I’d like to highlight a few successes if I may… Firstly, the project was handed over on time, within budget and, most importantly, with no safety incidents or accidents. Together with the main contractor we encouraged hazard observation and near miss reporting during the works, with the site team identifying potential hazards or general improvements so they could be resolved and addressed proactively.
As I mentioned, all the construction work was completed at night, and we successfully managed just under 100 early morning hand backs to the airport’s operational team. Each hand back involved a detailed inspection and sign off to ensure the runway could open safely and in time for the first departure each day.
And finally, with this project, we were able to engage and build relationships with the local community and neighbours of the airport. The site team volunteered at Youth Options Outdoor Learning Centre and at Norwood Primary School, both of which are in Eastleigh, the town closest to the airport. We have another session planned at Norwood Primary School in the Autumn, and I know the team are looking forward to meeting the new Year 6 children.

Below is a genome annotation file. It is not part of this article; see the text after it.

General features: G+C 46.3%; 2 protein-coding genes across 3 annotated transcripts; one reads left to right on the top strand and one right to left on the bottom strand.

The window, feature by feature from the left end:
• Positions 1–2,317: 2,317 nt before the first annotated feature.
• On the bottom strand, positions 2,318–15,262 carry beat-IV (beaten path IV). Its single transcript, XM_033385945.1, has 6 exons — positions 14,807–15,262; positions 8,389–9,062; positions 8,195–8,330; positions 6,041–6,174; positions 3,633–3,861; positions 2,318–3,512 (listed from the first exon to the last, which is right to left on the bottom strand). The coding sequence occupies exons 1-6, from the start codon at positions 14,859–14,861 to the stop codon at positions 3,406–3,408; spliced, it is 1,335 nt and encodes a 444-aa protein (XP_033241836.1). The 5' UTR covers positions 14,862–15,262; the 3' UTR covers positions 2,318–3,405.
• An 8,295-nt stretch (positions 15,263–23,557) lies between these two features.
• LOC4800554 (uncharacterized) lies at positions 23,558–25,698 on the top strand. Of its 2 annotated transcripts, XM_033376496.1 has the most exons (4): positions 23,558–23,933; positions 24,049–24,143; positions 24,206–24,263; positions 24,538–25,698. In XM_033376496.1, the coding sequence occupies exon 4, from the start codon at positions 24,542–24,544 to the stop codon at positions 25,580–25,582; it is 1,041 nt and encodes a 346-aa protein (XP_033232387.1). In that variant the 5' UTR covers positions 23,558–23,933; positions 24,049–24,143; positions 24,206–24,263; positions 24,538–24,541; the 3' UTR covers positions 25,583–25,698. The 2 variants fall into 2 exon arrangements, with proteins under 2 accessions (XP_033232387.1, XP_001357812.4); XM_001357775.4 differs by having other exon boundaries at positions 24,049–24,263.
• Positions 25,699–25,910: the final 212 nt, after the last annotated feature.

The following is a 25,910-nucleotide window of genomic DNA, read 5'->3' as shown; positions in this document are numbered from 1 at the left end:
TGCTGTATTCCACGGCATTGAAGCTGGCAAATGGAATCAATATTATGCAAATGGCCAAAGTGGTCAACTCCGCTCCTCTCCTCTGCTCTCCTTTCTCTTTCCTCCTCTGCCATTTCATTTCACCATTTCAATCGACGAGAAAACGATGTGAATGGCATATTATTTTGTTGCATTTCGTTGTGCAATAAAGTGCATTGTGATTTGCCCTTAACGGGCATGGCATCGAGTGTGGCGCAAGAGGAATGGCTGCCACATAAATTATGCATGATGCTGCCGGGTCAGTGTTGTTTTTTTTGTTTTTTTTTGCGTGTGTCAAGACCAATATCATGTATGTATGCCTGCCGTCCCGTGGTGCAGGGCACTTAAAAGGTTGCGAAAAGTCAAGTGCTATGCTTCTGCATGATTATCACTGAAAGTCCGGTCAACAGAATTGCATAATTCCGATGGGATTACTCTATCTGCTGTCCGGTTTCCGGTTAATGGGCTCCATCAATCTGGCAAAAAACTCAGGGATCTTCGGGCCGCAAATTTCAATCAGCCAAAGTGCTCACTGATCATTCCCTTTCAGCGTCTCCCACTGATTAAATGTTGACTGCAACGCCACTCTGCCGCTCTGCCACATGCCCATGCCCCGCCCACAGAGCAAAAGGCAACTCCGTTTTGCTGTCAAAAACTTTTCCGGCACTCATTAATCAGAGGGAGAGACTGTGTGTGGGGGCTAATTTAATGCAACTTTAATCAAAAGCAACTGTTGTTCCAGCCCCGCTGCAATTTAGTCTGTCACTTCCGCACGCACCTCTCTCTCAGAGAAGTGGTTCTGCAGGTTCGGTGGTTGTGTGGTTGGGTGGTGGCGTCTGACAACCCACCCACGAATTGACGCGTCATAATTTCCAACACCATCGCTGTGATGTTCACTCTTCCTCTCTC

We also ran a Community Engagement App throughout the project that allowed us to interact directly with local residents. We shared pictures, site updates and progress reports. Residents were able to communicate openly with the site management team and raise questions and complaints first hand. This allowed us to react immediately to any issues and make changes on site without the need for escalation.